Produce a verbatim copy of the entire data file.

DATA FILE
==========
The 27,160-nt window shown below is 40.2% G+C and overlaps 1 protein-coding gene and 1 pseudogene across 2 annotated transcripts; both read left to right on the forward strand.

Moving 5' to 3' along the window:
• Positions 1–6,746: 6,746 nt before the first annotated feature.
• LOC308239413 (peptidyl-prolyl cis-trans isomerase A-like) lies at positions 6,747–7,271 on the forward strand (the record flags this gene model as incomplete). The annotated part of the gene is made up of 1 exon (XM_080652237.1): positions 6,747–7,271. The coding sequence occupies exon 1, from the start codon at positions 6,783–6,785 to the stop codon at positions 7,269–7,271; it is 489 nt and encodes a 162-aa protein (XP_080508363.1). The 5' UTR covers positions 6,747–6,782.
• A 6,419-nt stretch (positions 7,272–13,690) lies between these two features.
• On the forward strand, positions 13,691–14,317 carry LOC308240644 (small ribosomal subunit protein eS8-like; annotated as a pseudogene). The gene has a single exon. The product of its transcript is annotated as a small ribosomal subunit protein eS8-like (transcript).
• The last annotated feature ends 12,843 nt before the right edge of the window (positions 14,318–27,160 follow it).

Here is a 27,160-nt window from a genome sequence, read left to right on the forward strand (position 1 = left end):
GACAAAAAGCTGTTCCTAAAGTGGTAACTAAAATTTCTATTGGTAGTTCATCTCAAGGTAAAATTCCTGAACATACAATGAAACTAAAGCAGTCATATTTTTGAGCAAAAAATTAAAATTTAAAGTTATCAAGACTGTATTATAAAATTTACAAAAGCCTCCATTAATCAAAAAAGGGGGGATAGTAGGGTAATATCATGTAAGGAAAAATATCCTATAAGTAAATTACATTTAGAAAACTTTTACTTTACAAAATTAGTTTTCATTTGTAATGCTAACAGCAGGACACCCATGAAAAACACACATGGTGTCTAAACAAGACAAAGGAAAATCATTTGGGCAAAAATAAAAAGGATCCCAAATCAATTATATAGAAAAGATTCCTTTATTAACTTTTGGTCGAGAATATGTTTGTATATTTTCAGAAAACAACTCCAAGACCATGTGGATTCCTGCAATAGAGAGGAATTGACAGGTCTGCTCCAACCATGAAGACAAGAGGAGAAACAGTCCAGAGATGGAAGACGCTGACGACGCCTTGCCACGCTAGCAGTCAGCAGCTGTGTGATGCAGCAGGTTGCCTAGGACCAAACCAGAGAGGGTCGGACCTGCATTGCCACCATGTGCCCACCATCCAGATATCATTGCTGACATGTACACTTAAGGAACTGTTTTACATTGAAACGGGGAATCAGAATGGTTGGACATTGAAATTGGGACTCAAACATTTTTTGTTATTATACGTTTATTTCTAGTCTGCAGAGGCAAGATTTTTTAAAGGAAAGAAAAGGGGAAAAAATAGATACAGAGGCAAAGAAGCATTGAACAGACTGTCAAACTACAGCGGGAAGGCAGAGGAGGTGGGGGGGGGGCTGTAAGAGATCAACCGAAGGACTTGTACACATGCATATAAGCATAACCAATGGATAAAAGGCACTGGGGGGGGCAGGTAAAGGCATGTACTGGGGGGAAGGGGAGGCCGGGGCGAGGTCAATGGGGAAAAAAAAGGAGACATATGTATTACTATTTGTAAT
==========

The 27,160-nt window shown below is 40.2% G+C and overlaps 1 protein-coding gene and 1 pseudogene across 2 annotated transcripts; both read left to right on the forward strand.

Moving 5' to 3' along the window:
• Positions 1–6,746: 6,746 nt before the first annotated feature.
• LOC308239413 (peptidyl-prolyl cis-trans isomerase A-like) lies at positions 6,747–7,271 on the forward strand (the record flags this gene model as incomplete). The annotated part of the gene is made up of 1 exon (XM_080652237.1): positions 6,747–7,271. The coding sequence occupies exon 1, from the start codon at positions 6,783–6,785 to the stop codon at positions 7,269–7,271; it is 489 nt and encodes a 162-aa protein (XP_080508363.1). The 5' UTR covers positions 6,747–6,782.
• A 6,419-nt stretch (positions 7,272–13,690) lies between these two features.
• On the forward strand, positions 13,691–14,317 carry LOC308240644 (small ribosomal subunit protein eS8-like; annotated as a pseudogene). The gene has a single exon. The product of its transcript is annotated as a small ribosomal subunit protein eS8-like (transcript).
• The last annotated feature ends 12,843 nt before the right edge of the window (positions 14,318–27,160 follow it).

Here is a 27,160-nt window from a genome sequence, read left to right on the forward strand (position 1 = left end):
GACAAAAAGCTGTTCCTAAAGTGGTAACTAAAATTTCTATTGGTAGTTCATCTCAAGGTAAAATTCCTGAACATACAATGAAACTAAAGCAGTCATATTTTTGAGCAAAAAATTAAAATTTAAAGTTATCAAGACTGTATTATAAAATTTACAAAAGCCTCCATTAATCAAAAAAGGGGGGATAGTAGGGTAATATCATGTAAGGAAAAATATCCTATAAGTAAATTACATTTAGAAAACTTTTACTTTACAAAATTAGTTTTCATTTGTAATGCTAACAGCAGGACACCCATGAAAAACACACATGGTGTCTAAACAAGACAAAGGAAAATCATTTGGGCAAAAATAAAAAGGATCCCAAATCAATTATATAGAAAAGATTCCTTTATTAACTTTTGGTCGAGAATATGTTTGTATATTTTCAGAAAACAACTCCAAGACCATGTGGATTCCTGCAATAGAGAGGAATTGACAGGTCTGCTCCAACCATGAAGACAAGAGGAGAAACAGTCCAGAGATGGAAGACGCTGACGACGCCTTGCCACGCTAGCAGTCAGCAGCTGTGTGATGCAGCAGGTTGCCTAGGACCAAACCAGAGAGGGTCGGACCTGCATTGCCACCATGTGCCCACCATCCAGATATCATTGCTGACATGTACACTTAAGGAACTGTTTTACATTGAAACGGGGAATCAGAATGGTTGGACATTGAAATTGGGACTCAAACATTTTTTGTTATTATACGTTTATTTCTAGTCTGCAGAGGCAAGATTTTTTAAAGGAAAGAAAAGGGGAAAAAATAGATACAGAGGCAAAGAAGCATTGAACAGACTGTCAAACTACAGCGGGAAGGCAGAGGAGGTGGGGGGGGGGCTGTAAGAGATCAACCGAAGGACTTGTACACATGCATATAAGCATAACCAATGGATAAAAGGCACTGGGGGGGGCAGGTAAAGGCATGTACTGGGGGGAAGGGGAGGCCGGGGCGAGGTCAATGGGGAAAAAAAAGGAGACATATGTATTACTATTTGTAAT